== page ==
FIXES

Backspacing in Time

By Lee Fleming
Special to The Washington Post
Thursday, February 2, 2006

PCs and laptops may rule the world, but how often do they inspire quotations like, "The pen is mightier than the sword, but a well-aimed typewriter packs a good punch, too"? That pithy sentiment -- widely attributed to Anonymous -- reminds us that there is, still, romance in typewriters. People love them for their tactile qualities, the clack-clack of striking keys -- and the fact that you have time to think while committing word to paper.

"Although typewriters are marginalized creatures," says Ron North of North's Office Machines in Northwest Washington, "there's still a call for them."

The Washington area is fortunate to have several businesses that can fix high-tech IBM Selectrics and Wheelwriters as well as old-favorite manual models by makers such as Smith Corona, Underwood and Remington. Although North's just closed its D.C. retail store after more than 50 years, it will continue to service and repair office machines, including IBMs, on-site. "The fact that IBM no longer makes typewriters is another reason there will be pressure on us to keep them running," North says.

Other area firms report that the stream of distressed typewriters, while not huge, is steady and even slightly increasing. Sterling Kingman of Typewriter Serviceman in the District has been taking care of manual, electric and electronic typewriters since 1968. He said he is being called out more often to service older machines. Bill Marshall, senior field engineer for typewriters, serious calculators and computers at Accurate Business Machines in Wheaton, also gets lots of old Royals and Remingtons from customers who won't ever consider going electric, let alone to computers.

Kingman and Marshall agree that the most common problem with manuals is gummed-up oil and grease. This results in slow action on returns, irregular spacing or keys that don't strike. Usually, a thorough cleaning takes care of this. The process requires taking the machine apart -- at the same time checking parts to see if they need repair or replacing -- cleaning it with special chemicals or mineral spirit, a brush and a high-pressure air gun -- then oiling and rebuilding it.

While most typewriter service people make house calls and will take care of minor repairs in your home, extensive cleaning is best done back at the shop. "A lot of times, the problem is something simple, though, like installing the ribbon," says Kingman.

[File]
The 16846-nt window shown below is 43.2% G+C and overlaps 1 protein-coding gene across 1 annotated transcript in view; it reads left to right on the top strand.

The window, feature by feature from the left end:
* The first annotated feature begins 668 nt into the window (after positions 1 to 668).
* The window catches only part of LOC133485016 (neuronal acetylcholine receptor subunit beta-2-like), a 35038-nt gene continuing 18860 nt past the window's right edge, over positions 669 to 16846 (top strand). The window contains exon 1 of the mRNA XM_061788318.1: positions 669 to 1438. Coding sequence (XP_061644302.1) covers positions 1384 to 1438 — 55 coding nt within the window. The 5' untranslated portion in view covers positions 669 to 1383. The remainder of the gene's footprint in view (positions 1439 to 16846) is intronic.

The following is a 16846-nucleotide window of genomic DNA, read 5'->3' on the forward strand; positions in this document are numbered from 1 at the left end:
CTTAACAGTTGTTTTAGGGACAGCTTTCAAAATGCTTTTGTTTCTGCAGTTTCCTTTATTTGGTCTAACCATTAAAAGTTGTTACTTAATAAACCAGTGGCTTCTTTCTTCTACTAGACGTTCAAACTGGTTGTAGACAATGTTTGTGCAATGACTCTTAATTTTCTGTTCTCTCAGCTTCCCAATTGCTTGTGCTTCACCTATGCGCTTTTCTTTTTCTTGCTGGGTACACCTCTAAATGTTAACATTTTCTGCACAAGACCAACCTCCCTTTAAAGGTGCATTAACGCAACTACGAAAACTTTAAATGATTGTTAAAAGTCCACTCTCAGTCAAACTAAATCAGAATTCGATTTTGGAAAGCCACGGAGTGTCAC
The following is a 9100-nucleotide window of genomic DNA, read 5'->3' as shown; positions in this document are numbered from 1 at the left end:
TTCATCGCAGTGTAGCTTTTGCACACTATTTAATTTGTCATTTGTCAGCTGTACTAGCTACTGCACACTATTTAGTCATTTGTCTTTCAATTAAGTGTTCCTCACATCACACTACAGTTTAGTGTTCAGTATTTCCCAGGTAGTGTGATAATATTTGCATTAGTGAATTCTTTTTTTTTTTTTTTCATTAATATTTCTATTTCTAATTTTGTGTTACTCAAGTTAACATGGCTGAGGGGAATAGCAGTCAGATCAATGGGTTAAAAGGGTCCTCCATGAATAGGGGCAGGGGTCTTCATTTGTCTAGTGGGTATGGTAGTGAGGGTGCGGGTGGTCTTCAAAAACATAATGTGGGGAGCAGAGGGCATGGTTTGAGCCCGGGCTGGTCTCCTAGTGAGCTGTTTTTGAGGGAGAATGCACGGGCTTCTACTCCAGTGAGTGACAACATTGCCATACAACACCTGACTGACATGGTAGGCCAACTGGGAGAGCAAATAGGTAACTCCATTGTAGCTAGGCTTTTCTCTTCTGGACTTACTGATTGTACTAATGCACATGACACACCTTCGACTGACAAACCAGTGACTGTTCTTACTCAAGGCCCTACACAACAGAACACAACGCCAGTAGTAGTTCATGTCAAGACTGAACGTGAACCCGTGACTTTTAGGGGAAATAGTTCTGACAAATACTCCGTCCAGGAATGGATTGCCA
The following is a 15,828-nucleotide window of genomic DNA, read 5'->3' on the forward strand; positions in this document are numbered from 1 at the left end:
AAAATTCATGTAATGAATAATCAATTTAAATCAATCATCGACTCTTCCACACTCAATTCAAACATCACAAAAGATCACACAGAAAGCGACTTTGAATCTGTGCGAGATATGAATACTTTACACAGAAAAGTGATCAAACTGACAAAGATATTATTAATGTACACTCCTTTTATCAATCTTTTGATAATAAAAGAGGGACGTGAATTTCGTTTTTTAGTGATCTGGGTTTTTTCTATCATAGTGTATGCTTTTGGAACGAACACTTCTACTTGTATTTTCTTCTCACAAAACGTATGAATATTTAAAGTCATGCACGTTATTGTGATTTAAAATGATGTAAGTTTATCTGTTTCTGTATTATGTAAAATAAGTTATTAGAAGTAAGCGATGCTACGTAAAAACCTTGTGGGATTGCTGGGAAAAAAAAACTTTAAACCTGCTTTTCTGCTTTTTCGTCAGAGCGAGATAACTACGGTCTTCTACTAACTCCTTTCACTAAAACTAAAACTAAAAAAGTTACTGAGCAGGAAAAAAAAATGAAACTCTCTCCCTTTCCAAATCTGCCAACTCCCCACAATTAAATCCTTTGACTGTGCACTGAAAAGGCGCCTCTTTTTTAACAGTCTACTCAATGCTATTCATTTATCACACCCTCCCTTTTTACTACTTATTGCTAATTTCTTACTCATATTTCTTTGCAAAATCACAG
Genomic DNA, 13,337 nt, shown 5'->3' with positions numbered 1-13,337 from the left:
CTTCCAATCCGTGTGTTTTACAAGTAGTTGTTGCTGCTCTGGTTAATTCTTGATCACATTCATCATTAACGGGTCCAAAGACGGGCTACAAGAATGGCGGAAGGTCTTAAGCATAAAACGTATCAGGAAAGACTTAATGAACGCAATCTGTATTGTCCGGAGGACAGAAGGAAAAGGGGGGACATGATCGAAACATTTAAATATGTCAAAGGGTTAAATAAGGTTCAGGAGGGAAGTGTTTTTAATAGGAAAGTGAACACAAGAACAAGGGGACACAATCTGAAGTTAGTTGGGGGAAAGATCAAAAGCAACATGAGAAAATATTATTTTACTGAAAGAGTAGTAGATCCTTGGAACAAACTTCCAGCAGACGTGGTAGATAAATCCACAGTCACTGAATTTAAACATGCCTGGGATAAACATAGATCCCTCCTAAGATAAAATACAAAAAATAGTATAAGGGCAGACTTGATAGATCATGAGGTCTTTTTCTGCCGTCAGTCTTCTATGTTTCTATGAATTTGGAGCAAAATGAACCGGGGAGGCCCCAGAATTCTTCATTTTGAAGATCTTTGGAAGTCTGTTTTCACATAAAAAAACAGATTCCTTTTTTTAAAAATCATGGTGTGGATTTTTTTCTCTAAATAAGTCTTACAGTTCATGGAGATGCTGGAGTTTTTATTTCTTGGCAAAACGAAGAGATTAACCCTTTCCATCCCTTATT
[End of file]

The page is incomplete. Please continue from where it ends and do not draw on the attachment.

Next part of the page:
Electric typewriters, such as the IBM Selectric, and electronic models, including the IBM Wheelwriter, also suffer from gunk, says Nassrullah Keya of A to Z Typewriter in Arlington. If you leave your typewriter in the basement year after year without using it, oil and grease will harden into gum. Belts on older machines also dry out, either breaking or slipping, so they can't properly drive the motor under the keys.

"We need to take the machine apart and look at it inside out," Keya says. "Does a key just need to be oiled, a belt replaced, or does the whole machine need cleaning?" If an overhaul is required, A to Z will chemically clean the machine and rebuild it with whatever parts are needed -- and still available. "They are harder to find, but you can still locate them or take them from another machine," Keya says.

Typewriter Serviceman charges about $45 for manual cleaning and adjusting ($60 for older electrics), on-site or at the shop. Accurate Business Machines has a flat fee of $70 to clean and repair a small consumer portable typewriter and $85 for commercial office machines, if brought into the shop. On-site visits run $95 plus parts.

A to Z Typewriter charges $175 to clean and service a Selectric or Wheelwriter; the company does not repair manual typewriters. The price includes a three-month warranty, parts, labor, pickup and delivery. Service calls for smaller repairs and servicing run $65 plus parts; there is no mileage charge or extra labor cost. North's Office Machines, which also specializes in electric/electronic models, charges $95 plus parts for a home visit.

Whether manual, electric or electronic, if a complete overhaul is needed, your machine will be in the shop anywhere from 10 days to several weeks. Some businesses offer loaners while you wait, so ask.

What cannot be fixed? If you drop the machine, no matter what kind, and damage the frame or crack the case, forget it. And if a part isn't available for other repairs, you may be out of luck. Repair services carry some inventory and have a network of suppliers, but the days of fabricating a no-longer-available part are gone. "At one time we welded and grinded parts together, but people just don't want to spend the money," says Accurate Business Machines' Marshall.

Even cloth ribbons for older manuals are becoming difficult to locate. Techs often resort to taking still-good used ribbons from machines that are beyond repair so that others can continue to operate.

Once your machine is up and running again, how can you keep it that way? Be sure to have the typewriter serviced and cleaned once a year. In between, use only denatured alcohol to clean the keys. Don't try to oil it yourself -- chances are you won't use the right kind, and even sprayed-on oil will cause belts to slip. Keep your machine covered to prevent dust buildup and try not to erase at the machine; eraser dust can clog parts.

And don't use your typewriter in the kitchen, says Kingman: "The grease settles into a typewriter and can really mess it up."

Finally, as Marshall says, "use it, use it, use it. Even if you only go through the keys once or twice a month, do it to keep the parts free."


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